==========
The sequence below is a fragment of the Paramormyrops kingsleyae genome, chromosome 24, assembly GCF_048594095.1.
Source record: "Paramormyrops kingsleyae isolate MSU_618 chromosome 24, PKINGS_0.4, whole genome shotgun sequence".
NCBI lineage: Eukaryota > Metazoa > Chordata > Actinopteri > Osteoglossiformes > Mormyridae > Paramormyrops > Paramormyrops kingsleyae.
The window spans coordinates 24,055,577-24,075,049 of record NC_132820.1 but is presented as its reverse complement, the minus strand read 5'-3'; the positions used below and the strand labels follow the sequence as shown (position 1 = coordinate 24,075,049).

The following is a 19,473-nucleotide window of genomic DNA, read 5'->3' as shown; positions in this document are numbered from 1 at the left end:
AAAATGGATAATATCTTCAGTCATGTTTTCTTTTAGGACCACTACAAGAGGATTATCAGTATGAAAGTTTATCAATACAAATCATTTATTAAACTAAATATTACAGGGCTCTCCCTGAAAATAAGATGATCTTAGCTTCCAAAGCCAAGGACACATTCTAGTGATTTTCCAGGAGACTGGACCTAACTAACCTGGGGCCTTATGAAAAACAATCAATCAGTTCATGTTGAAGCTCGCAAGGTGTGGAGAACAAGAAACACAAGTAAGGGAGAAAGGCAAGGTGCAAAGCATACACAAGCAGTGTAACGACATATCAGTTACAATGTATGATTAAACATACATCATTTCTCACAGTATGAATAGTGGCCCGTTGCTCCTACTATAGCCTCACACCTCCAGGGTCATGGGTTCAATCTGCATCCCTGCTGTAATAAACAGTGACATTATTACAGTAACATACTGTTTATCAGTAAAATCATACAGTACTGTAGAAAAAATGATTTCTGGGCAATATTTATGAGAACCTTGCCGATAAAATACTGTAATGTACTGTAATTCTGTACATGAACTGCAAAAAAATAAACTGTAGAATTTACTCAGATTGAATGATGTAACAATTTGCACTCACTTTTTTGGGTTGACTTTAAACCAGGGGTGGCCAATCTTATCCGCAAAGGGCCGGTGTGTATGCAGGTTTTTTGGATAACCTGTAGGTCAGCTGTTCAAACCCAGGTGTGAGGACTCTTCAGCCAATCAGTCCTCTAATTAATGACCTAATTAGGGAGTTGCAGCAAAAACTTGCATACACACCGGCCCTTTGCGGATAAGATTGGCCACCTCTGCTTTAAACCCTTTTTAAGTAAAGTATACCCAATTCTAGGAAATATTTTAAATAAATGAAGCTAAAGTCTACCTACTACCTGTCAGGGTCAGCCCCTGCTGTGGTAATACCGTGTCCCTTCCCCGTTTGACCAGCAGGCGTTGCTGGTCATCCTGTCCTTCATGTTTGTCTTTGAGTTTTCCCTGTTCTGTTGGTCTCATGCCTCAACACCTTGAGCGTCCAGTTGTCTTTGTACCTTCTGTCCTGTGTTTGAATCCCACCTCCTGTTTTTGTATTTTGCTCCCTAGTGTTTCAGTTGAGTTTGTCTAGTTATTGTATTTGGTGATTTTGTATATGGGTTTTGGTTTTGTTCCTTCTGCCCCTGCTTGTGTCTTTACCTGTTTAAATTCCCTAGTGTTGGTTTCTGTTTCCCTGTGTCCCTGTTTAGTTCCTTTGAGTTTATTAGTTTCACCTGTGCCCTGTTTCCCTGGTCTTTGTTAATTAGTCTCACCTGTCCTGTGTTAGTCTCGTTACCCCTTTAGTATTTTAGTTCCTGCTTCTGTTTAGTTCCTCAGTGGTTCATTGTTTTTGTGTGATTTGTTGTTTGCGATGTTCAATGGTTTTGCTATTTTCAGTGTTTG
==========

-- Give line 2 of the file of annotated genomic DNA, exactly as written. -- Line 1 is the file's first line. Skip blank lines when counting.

Source record: "Paramormyrops kingsleyae isolate MSU_618 chromosome 24, PKINGS_0.4, whole genome shotgun sequence".